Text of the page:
Currie: Isn't it time we Scousers admitted some home truths?
By Edwina Currie
at 1:16 AM on 14th August 2008
Edwina Currie: 'You seek energy, creativity, cutting-edge employment?
Head for London, not Liverpool'
Exchange, said to be David Cameron's favourite think-tank, has really
set the cat among the pigeons with its latest report.
Northern cities such as Liverpool, Bradford and Sunderland are beyond
saving, it says.
spent on regeneration have been wasted; restrictions on building
down south should be lifted and people encouraged to move to 'economic
powerhouses' such as London, Oxford and Cambridge, otherwise they
risk being 'trapped' in places which have 'little prospect of offering
their residents the standard of living to which they aspire.'
Cue howls of protest, rather as one would expect.
touring the North this week, has denounced the report as 'insane'.
he declares, has been a key Conservative theme over the past three
years. Of course it has.
After all, David
is hunting votes beyond the Tory heartlands and is dangling the
prospect of yet more government handouts as bait.
But since there
hasn't been a Tory MP in Liverpool since I was a teenager, he probably
shouldn't bother. I reckon the report is uttering only home truths,
unpalatable though they may be to politicians of every hue.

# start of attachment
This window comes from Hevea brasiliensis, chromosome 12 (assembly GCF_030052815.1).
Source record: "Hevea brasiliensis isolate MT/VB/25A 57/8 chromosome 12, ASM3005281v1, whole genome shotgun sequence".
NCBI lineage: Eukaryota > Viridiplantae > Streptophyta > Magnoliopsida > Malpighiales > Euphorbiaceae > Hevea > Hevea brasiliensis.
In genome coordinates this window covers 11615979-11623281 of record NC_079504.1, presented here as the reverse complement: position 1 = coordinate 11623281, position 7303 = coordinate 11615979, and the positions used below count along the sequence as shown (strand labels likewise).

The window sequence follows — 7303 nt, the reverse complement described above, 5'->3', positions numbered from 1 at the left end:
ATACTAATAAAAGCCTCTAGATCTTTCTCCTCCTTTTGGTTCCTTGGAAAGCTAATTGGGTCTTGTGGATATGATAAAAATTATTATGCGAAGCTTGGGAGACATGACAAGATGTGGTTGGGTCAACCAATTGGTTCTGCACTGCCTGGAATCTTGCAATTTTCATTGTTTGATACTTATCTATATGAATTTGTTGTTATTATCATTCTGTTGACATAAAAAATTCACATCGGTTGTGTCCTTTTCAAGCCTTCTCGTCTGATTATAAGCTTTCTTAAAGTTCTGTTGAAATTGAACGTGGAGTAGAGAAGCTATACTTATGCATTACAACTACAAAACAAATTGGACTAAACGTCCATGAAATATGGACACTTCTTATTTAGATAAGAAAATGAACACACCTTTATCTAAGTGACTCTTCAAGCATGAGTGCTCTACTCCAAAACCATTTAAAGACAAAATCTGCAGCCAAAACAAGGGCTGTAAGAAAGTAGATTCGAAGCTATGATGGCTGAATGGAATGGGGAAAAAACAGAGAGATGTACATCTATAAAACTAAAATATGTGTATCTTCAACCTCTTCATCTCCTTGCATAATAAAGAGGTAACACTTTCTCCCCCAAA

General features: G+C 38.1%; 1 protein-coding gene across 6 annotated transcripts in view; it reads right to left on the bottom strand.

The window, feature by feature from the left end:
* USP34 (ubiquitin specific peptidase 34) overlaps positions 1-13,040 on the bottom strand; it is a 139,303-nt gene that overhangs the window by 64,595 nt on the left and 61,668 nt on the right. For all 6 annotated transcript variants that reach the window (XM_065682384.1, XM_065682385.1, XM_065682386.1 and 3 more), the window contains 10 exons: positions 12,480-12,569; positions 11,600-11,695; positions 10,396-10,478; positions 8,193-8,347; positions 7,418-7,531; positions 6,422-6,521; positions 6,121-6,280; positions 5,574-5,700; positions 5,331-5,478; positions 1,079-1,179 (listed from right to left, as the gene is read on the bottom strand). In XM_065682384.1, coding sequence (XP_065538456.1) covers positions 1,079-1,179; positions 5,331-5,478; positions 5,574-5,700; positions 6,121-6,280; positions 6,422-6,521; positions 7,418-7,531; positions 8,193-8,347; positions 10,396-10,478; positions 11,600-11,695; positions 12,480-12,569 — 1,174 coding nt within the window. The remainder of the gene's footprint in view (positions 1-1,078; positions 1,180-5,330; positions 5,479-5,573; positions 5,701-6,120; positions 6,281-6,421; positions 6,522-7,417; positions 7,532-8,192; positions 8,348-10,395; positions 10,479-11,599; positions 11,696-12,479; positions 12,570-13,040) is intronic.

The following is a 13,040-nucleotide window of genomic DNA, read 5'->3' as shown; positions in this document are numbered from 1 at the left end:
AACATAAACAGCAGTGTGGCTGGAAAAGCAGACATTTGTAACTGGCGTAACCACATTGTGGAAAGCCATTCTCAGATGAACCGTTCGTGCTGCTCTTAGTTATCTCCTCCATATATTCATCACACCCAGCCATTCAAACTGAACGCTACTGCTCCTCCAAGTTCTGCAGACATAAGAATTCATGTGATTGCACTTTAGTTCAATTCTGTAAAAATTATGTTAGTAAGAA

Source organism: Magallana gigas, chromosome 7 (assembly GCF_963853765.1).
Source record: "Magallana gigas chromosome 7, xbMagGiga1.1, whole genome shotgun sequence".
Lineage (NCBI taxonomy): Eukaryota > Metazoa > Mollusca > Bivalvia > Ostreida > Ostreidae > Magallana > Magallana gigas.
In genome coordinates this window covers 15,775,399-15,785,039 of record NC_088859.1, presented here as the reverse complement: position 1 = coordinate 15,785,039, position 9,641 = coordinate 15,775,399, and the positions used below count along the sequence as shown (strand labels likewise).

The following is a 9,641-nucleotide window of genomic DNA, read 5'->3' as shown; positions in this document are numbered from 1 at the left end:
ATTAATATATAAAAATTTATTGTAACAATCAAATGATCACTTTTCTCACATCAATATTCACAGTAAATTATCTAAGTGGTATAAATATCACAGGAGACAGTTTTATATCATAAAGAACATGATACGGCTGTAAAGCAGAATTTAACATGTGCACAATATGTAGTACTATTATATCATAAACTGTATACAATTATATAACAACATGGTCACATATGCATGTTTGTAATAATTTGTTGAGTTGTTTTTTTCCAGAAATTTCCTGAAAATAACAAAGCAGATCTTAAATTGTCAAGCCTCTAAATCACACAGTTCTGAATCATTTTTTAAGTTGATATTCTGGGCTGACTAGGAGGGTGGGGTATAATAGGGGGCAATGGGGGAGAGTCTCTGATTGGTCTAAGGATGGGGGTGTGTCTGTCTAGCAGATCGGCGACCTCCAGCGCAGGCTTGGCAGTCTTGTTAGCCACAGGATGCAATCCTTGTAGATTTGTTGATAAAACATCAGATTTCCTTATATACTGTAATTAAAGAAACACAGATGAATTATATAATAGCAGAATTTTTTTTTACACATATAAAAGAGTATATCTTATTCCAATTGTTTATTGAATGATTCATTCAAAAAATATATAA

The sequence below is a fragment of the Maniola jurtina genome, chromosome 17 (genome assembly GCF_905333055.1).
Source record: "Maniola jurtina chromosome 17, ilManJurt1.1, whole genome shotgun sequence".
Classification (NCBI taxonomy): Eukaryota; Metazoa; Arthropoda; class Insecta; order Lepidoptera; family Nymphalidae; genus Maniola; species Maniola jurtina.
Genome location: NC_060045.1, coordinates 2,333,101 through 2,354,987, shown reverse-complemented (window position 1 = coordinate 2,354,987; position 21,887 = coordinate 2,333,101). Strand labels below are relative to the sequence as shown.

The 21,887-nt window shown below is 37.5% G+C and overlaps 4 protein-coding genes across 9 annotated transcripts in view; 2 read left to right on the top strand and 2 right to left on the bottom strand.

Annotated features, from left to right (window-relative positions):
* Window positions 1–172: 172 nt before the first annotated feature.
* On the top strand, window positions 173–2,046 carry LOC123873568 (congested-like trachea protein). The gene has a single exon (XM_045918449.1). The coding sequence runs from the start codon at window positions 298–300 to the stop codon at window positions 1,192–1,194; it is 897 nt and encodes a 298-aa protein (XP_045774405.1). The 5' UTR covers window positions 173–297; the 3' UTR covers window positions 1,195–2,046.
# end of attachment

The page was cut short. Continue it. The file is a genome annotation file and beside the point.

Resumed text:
If government efforts to help northern cities since the 1950s had
succeeded, then there would be no gap in living standards, or employment,
or educational achievement, or health - yet the gaps have persisted
and in many cases widened.
You hope to
live a long life? Try Hampshire, not Hull. You dream of a three-car
household? That's Surrey, not Sunderland.
You seek energy,
creativity, cutting-edge employment? Head for London, not Liverpool.
I did, 40 years ago, and I have never felt the urge to move back
to my home town of Liverpool.
I grew up in
Childwall, a district in the south-east of the city, with Mum and
Dad, and my brother Henry, in an ordinary semi.
My father had
a gentleman's tailoring business in the heart of the city in Williamson
Square, making uniforms for sea captains.
In 1994 we held
a reunion of my old school, the Liverpool Institute High School
for Girls, to celebrate the 150th anniversary of its foundation,
and I discovered that the entire sixth form of my day had migrated,
most of them down south; only one girl still lived in the 'Pool,
and she'd returned to live with her parents.
landscape: Standards of living have 'little prospect' of improving
Worst of all, the loony-Left city council under Derek Hatton had